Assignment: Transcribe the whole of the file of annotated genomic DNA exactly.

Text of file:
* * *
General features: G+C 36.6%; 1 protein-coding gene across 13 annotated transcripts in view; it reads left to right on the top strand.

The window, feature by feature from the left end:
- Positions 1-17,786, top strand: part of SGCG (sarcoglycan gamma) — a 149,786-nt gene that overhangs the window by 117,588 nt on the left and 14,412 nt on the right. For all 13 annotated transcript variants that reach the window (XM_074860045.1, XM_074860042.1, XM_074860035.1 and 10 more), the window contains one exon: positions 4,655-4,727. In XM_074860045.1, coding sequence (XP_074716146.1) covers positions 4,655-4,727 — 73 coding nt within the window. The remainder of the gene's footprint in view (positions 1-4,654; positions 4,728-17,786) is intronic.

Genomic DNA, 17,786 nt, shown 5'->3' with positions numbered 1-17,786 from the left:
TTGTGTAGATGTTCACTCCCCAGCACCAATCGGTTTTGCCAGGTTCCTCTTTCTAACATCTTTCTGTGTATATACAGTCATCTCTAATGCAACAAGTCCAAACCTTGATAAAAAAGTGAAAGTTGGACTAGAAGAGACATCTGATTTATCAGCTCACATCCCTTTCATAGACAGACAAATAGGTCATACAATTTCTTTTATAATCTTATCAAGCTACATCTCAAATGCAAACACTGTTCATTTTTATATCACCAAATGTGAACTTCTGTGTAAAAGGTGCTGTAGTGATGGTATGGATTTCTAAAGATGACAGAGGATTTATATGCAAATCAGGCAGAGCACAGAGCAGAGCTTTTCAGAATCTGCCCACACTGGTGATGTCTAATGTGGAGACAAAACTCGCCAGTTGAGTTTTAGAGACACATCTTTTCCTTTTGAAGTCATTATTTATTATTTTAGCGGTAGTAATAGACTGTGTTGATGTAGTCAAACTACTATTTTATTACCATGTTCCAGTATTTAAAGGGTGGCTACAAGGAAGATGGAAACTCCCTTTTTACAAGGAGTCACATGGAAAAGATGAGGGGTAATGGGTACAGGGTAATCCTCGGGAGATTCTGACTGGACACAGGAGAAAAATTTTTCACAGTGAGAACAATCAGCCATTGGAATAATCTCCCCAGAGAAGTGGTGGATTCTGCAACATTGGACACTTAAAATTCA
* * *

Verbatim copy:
General features: G+C 36.6%; 1 protein-coding gene across 13 annotated transcripts in view; it reads left to right on the top strand.

The window, feature by feature from the left end:
- Positions 1-17,786, top strand: part of SGCG (sarcoglycan gamma) — a 149,786-nt gene that overhangs the window by 117,588 nt on the left and 14,412 nt on the right. For all 13 annotated transcript variants that reach the window (XM_074860045.1, XM_074860042.1, XM_074860035.1 and 10 more), the window contains one exon: positions 4,655-4,727. In XM_074860045.1, coding sequence (XP_074716146.1) covers positions 4,655-4,727 — 73 coding nt within the window. The remainder of the gene's footprint in view (positions 1-4,654; positions 4,728-17,786) is intronic.

Genomic DNA, 17,786 nt, shown 5'->3' with positions numbered 1-17,786 from the left:
TTGTGTAGATGTTCACTCCCCAGCACCAATCGGTTTTGCCAGGTTCCTCTTTCTAACATCTTTCTGTGTATATACAGTCATCTCTAATGCAACAAGTCCAAACCTTGATAAAAAAGTGAAAGTTGGACTAGAAGAGACATCTGATTTATCAGCTCACATCCCTTTCATAGACAGACAAATAGGTCATACAATTTCTTTTATAATCTTATCAAGCTACATCTCAAATGCAAACACTGTTCATTTTTATATCACCAAATGTGAACTTCTGTGTAAAAGGTGCTGTAGTGATGGTATGGATTTCTAAAGATGACAGAGGATTTATATGCAAATCAGGCAGAGCACAGAGCAGAGCTTTTCAGAATCTGCCCACACTGGTGATGTCTAATGTGGAGACAAAACTCGCCAGTTGAGTTTTAGAGACACATCTTTTCCTTTTGAAGTCATTATTTATTATTTTAGCGGTAGTAATAGACTGTGTTGATGTAGTCAAACTACTATTTTATTACCATGTTCCAGTATTTAAAGGGTGGCTACAAGGAAGATGGAAACTCCCTTTTTACAAGGAGTCACATGGAAAAGATGAGGGGTAATGGGTACAGGGTAATCCTCGGGAGATTCTGACTGGACACAGGAGAAAAATTTTTCACAGTGAGAACAATCAGCCATTGGAATAATCTCCCCAGAGAAGTGGTGGATTCTGCAACATTGGACACTTAAAATTCA